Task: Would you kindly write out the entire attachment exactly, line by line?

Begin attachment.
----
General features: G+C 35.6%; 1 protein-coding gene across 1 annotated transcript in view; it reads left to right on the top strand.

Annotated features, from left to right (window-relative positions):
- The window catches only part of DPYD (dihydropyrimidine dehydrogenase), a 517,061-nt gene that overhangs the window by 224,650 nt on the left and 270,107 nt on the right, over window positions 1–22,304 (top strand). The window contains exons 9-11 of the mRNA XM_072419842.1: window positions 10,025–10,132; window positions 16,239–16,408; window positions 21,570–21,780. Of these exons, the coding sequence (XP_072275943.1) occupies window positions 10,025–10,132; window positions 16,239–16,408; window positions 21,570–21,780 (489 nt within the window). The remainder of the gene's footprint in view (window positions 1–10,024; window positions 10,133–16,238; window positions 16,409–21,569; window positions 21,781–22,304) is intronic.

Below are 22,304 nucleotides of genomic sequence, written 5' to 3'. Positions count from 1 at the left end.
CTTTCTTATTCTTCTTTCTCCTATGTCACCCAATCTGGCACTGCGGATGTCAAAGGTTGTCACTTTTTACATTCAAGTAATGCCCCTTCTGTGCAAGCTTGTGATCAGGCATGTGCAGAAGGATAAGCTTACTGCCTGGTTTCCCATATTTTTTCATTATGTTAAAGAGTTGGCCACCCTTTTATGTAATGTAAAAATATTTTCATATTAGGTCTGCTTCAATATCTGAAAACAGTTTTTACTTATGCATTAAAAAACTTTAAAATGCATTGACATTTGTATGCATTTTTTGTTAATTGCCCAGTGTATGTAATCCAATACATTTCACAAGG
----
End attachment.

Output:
General features: G+C 35.6%; 1 protein-coding gene across 1 annotated transcript in view; it reads left to right on the top strand.

Annotated features, from left to right (window-relative positions):
- The window catches only part of DPYD (dihydropyrimidine dehydrogenase), a 517,061-nt gene that overhangs the window by 224,650 nt on the left and 270,107 nt on the right, over window positions 1–22,304 (top strand). The window contains exons 9-11 of the mRNA XM_072419842.1: window positions 10,025–10,132; window positions 16,239–16,408; window positions 21,570–21,780. Of these exons, the coding sequence (XP_072275943.1) occupies window positions 10,025–10,132; window positions 16,239–16,408; window positions 21,570–21,780 (489 nt within the window). The remainder of the gene's footprint in view (window positions 1–10,024; window positions 10,133–16,238; window positions 16,409–21,569; window positions 21,781–22,304) is intronic.

Below are 22,304 nucleotides of genomic sequence, written 5' to 3'. Positions count from 1 at the left end.
CTTTCTTATTCTTCTTTCTCCTATGTCACCCAATCTGGCACTGCGGATGTCAAAGGTTGTCACTTTTTACATTCAAGTAATGCCCCTTCTGTGCAAGCTTGTGATCAGGCATGTGCAGAAGGATAAGCTTACTGCCTGGTTTCCCATATTTTTTCATTATGTTAAAGAGTTGGCCACCCTTTTATGTAATGTAAAAATATTTTCATATTAGGTCTGCTTCAATATCTGAAAACAGTTTTTACTTATGCATTAAAAAACTTTAAAATGCATTGACATTTGTATGCATTTTTTGTTAATTGCCCAGTGTATGTAATCCAATACATTTCACAAGG